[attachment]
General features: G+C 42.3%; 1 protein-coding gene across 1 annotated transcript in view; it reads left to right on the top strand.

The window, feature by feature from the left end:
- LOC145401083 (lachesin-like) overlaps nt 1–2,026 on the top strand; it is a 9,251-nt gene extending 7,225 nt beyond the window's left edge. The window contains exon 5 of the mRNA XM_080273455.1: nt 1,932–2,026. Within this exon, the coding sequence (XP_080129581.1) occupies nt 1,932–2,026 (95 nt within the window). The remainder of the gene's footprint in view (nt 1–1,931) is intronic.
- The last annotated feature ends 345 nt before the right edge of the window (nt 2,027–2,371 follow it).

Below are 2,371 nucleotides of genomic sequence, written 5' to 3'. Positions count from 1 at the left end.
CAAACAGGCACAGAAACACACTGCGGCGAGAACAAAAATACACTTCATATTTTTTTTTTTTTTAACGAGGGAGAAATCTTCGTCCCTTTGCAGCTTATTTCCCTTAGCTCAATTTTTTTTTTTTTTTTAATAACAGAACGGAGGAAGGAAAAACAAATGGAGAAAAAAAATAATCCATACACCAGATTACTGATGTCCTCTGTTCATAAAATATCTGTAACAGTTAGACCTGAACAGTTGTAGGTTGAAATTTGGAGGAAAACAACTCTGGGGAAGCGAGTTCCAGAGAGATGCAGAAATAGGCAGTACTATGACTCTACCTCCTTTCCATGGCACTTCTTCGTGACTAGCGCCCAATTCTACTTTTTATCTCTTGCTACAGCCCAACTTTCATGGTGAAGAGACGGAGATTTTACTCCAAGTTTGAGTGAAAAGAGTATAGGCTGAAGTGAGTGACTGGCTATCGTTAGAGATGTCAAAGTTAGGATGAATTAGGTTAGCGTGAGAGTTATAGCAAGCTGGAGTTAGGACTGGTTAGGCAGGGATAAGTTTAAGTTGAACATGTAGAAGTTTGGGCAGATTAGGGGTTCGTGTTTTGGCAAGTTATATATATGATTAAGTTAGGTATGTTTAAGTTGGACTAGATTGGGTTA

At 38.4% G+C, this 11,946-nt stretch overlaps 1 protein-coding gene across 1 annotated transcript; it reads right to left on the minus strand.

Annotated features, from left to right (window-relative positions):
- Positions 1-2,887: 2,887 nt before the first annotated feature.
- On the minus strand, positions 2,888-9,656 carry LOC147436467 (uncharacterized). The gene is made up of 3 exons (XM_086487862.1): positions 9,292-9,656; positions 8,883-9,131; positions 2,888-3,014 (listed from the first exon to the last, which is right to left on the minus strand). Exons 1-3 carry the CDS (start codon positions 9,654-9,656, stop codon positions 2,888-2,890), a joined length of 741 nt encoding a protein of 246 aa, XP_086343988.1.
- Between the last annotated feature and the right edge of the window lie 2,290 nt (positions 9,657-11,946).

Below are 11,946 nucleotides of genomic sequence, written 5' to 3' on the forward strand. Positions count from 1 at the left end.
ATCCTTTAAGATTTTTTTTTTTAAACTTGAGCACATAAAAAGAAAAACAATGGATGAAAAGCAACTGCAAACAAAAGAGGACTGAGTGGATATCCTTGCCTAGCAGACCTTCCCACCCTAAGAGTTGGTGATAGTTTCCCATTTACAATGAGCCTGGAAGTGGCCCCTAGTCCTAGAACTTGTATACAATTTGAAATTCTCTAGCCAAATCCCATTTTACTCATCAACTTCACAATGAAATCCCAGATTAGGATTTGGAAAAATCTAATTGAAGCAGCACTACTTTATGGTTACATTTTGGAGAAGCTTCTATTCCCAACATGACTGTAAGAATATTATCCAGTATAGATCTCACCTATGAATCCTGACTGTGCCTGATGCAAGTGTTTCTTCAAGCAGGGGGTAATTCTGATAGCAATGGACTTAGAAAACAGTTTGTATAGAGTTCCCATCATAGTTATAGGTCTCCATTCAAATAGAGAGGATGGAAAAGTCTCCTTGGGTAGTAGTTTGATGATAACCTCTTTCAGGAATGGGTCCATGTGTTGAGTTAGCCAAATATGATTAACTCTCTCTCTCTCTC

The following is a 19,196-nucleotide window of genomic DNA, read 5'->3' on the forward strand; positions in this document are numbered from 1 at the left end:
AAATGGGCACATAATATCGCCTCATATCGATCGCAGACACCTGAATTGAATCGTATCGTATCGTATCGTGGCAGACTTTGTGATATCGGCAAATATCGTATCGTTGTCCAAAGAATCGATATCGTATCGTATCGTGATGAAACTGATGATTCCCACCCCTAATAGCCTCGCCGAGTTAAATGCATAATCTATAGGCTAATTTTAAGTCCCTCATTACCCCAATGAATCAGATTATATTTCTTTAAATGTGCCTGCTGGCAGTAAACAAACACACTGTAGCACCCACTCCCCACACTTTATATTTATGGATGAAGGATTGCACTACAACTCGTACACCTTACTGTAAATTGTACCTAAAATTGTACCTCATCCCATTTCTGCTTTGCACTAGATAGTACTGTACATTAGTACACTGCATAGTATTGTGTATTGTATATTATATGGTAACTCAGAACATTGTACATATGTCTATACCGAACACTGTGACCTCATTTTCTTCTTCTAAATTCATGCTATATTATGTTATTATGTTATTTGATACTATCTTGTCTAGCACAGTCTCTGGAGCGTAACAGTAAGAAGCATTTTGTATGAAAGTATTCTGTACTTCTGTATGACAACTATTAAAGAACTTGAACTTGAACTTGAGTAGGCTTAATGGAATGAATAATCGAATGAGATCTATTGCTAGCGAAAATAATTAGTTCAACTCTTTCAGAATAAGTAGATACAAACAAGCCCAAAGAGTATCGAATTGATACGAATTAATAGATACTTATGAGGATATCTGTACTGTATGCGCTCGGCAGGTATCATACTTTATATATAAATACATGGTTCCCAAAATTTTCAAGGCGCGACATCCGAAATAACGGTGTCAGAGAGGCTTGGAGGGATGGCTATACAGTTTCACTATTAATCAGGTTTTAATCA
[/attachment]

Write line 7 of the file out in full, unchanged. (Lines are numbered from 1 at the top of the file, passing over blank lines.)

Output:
At 38.4% G+C, this 11,946-nt stretch overlaps 1 protein-coding gene across 1 annotated transcript; it reads right to left on the minus strand.